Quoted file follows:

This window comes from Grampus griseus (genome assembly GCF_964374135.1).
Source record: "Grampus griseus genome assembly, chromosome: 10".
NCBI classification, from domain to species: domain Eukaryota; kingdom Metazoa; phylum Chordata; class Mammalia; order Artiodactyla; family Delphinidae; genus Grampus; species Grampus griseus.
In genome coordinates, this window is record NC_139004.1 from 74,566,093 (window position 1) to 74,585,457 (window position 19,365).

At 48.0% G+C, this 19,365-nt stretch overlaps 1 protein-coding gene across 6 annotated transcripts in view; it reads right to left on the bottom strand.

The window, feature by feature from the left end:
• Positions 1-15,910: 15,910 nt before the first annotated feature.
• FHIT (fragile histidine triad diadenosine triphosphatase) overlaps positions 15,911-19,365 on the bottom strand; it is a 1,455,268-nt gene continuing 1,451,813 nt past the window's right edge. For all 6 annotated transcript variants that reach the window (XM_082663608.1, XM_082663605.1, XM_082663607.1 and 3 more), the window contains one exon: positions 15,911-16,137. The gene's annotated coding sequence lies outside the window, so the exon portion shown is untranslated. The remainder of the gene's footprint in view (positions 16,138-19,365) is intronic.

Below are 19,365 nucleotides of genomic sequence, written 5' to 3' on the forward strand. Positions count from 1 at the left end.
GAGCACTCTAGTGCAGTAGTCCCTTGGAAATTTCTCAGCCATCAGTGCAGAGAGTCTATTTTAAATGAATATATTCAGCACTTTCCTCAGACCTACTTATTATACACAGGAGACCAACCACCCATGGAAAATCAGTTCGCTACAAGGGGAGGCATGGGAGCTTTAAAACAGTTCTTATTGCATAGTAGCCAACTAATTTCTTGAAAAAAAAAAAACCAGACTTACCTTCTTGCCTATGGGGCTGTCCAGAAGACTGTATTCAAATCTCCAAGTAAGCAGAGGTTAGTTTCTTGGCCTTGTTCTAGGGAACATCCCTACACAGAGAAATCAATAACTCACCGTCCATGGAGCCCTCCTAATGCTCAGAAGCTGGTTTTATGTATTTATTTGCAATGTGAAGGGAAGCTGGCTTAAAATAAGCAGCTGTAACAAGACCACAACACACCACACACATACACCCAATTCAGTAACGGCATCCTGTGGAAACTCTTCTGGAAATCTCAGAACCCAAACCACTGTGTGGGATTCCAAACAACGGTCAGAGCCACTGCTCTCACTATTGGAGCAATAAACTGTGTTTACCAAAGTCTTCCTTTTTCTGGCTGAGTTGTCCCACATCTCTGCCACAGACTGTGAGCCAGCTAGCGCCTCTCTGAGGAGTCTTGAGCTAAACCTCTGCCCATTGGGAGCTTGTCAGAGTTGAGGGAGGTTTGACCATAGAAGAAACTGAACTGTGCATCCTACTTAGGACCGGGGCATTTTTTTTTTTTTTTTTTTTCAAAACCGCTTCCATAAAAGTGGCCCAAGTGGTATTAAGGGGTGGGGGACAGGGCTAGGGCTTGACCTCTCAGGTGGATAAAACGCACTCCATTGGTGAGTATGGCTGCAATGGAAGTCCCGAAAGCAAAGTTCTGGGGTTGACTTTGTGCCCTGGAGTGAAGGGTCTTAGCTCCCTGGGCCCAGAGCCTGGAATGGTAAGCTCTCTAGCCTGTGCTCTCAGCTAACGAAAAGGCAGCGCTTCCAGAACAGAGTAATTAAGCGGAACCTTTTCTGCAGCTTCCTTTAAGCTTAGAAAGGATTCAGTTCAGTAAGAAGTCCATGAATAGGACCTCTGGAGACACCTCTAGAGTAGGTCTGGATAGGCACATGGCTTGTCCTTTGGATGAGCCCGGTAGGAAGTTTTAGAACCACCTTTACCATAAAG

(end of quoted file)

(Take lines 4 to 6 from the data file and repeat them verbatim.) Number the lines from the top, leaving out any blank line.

In genome coordinates, this window is record NC_139004.1 from 74,566,093 (window position 1) to 74,585,457 (window position 19,365).

At 48.0% G+C, this 19,365-nt stretch overlaps 1 protein-coding gene across 6 annotated transcripts in view; it reads right to left on the bottom strand.

The window, feature by feature from the left end: